Sometimes even highly profitable healthcare companies run into rough times in today's turbulent financial markets.
Rural hospital company Health Management Associates, which has been known as a consistently successful chain, surprised Wall Street last week by announcing it would miss its third-quarter earnings target.
Wall Street doesn't like surprises, and the HMA warning sent the company's stock into a tailspin, setting a 52-week low.
Naples, Fla.-based HMA warned last week that its earnings would be flat for the company's third quarter, ended June 30. This week, HMA is expected to report earnings per share of 15 cents for the quarter-the same figure it reported during the year-ago period-instead of the 18 cents per share analysts had expected, according to the warning.
The company attributed the earnings disappointment to slower-than-anticipated admissions growth, timing of hospital acquisitions and the effects of the Balanced Budget Act of 1997 on its home-care operations. The difficulties are likely to continue through Sept. 30, the end of its fiscal year, company officials predicted.
"Our admissions were up 1% for the quarter, which is low for our company, although not low for the industry," said William Schoen, HMA's chairman and chief executive officer.
Schoen said the company plans to tighten cost controls to increase operating efficiencies.
HMA expects to report net patient service revenues of $352 million for the third quarter, up 16.5% from $302.2 million reported in the year-ago quarter, according to last week's announcement. The for-profit company, which has 36 hospitals in 12 states, plans to formally release its quarterly earnings July 20.
Healthcare analysts and investors took the news hard, as reflected by the drop in HMA stock.
HMA shares, which trade on the New York Stock Exchange, closed July 13, the day of the announcement, at $8 per share, losing 29% of their value and sinking below the company's 52-week low of $10.19 per share.
Some healthcare analysts said they felt betrayed by HMA's earnings warning because in June the company tried to reassure the investment community that it would meet earnings targets. Several said HMA's top executives had called them just over a month ago to assure them the company would not have a disappointing quarter.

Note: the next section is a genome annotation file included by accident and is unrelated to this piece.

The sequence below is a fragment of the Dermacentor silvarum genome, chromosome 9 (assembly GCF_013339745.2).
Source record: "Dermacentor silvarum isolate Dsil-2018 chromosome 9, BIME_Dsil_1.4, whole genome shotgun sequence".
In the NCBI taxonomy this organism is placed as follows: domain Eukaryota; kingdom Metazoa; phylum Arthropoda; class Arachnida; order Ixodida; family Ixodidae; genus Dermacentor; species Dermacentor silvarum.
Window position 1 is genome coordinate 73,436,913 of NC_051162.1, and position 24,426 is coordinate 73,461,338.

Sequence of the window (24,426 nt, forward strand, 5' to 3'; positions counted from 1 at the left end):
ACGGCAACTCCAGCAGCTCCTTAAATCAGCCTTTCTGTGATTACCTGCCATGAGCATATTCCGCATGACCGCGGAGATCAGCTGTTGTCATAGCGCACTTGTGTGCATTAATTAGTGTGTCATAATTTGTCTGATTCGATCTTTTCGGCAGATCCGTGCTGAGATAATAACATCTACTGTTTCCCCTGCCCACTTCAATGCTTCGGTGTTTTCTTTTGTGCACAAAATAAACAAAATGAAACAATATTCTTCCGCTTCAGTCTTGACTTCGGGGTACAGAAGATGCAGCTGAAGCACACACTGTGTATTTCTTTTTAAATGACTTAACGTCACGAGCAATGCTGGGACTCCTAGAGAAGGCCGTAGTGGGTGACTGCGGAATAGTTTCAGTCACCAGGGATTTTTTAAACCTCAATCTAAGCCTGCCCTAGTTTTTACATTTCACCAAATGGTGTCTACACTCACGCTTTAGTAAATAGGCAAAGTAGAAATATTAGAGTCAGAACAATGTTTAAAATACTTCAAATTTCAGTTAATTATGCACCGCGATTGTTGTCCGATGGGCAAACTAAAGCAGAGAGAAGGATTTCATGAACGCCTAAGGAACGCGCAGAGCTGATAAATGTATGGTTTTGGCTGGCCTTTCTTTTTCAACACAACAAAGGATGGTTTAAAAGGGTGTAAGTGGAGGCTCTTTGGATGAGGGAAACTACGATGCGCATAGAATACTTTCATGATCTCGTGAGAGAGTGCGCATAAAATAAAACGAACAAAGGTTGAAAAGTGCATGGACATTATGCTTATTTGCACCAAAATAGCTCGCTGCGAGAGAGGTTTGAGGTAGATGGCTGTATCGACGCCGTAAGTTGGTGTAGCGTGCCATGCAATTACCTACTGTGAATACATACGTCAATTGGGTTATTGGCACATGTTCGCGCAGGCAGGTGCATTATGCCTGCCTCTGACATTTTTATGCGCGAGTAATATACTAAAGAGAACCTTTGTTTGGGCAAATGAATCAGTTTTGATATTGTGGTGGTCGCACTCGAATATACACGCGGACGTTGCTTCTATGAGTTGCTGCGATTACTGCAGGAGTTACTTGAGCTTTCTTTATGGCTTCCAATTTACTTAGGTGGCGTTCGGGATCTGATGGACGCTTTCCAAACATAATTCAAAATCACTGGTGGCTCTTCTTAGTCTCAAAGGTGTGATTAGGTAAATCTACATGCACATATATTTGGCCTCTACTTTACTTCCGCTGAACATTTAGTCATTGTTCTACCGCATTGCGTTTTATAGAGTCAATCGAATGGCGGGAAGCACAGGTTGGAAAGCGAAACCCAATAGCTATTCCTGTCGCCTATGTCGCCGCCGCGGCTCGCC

Healthcare executives also expressed surprise and dismay at the announcement, citing HMA's strong track record for earnings growth.
"They were the ones who sort of dodged all the bullets," said Sheryl Skolnick, senior healthcare analyst at BankBoston Robertson Stephens in New York.
Skolnick said a healthier population may be partly to blame for HMA's slowed admissions growth. Her firm lowered HMA's rating from "buy" to "long-term attractive" based on the earnings warning.
W. Hudson Connery Jr., former chief operating officer of Healthtrust-The Hospital Co. and founder, president and CEO of start-up hospital company Essent Healthcare, called HMA's news "sobering."
"They are clearly viewed, I think, by people across the industry as one of the best of the best," he said.
Schoen said the company's three acquisitions during the quarter-in Key West, Fla., central Mississippi, and Lancaster, Pa.-and the opening of two new hospitals in the Carolinas took their toll on the company's balance sheet.
Schoen also said shareholders' reaction to the announcement was "unsettling" given that HMA will report a healthy profit for the quarter.
"You would have thought we'd made an announcement that we were losing money," he said.